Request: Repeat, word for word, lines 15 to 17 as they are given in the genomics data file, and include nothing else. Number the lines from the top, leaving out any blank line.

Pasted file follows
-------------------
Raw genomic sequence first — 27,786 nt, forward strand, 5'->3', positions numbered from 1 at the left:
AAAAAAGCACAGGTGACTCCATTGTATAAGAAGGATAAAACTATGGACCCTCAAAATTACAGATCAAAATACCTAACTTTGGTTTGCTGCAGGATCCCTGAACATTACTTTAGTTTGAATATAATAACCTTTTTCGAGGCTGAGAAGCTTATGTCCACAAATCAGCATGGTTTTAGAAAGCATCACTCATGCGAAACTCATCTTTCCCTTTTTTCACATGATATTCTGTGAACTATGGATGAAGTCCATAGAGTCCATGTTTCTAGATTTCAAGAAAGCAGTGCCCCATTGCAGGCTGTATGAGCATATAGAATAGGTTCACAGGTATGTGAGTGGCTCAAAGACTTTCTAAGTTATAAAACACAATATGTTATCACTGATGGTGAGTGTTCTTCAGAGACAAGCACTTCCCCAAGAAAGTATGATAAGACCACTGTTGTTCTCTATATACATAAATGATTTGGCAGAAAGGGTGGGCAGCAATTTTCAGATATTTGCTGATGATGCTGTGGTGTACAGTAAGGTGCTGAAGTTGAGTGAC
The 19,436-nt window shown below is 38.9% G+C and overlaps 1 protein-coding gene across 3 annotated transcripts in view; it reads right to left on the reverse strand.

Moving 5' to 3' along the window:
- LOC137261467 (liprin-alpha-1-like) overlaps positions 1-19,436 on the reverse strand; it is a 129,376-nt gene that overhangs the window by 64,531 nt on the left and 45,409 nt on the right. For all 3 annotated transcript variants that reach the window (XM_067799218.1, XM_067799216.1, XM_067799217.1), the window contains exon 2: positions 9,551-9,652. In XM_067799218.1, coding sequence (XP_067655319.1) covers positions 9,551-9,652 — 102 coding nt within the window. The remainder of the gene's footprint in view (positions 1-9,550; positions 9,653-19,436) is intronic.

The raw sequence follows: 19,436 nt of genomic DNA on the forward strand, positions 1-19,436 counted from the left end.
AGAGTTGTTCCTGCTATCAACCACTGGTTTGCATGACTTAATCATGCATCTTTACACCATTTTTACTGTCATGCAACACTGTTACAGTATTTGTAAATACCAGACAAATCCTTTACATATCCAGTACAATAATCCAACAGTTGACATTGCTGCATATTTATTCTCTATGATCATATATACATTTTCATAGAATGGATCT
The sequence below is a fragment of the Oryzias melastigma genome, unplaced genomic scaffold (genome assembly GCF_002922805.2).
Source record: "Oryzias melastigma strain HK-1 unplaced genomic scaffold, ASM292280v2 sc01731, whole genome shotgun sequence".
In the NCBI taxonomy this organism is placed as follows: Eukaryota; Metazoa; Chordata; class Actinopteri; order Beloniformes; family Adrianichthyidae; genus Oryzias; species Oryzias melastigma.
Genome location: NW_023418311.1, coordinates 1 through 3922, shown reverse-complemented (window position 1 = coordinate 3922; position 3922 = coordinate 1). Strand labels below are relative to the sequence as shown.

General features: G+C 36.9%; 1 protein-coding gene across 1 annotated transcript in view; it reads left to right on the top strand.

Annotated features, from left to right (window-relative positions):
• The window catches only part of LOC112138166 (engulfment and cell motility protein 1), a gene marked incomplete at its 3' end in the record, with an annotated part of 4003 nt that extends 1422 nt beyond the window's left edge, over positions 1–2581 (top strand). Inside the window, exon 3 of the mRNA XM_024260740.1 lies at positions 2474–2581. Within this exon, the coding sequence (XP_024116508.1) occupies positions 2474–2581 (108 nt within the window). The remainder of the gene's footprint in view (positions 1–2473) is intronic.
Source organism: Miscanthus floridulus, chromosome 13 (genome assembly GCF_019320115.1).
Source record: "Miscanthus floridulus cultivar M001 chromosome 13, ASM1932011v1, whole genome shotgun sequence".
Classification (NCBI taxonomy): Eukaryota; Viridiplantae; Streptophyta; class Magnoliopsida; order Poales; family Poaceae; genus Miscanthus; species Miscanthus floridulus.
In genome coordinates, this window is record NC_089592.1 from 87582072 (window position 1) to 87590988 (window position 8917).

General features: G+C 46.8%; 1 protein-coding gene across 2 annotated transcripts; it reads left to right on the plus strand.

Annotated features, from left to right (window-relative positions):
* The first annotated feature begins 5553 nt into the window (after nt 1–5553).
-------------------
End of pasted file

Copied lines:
Source organism: Miscanthus floridulus, chromosome 13 (genome assembly GCF_019320115.1).
Source record: "Miscanthus floridulus cultivar M001 chromosome 13, ASM1932011v1, whole genome shotgun sequence".
Classification (NCBI taxonomy): Eukaryota; Viridiplantae; Streptophyta; class Magnoliopsida; order Poales; family Poaceae; genus Miscanthus; species Miscanthus floridulus.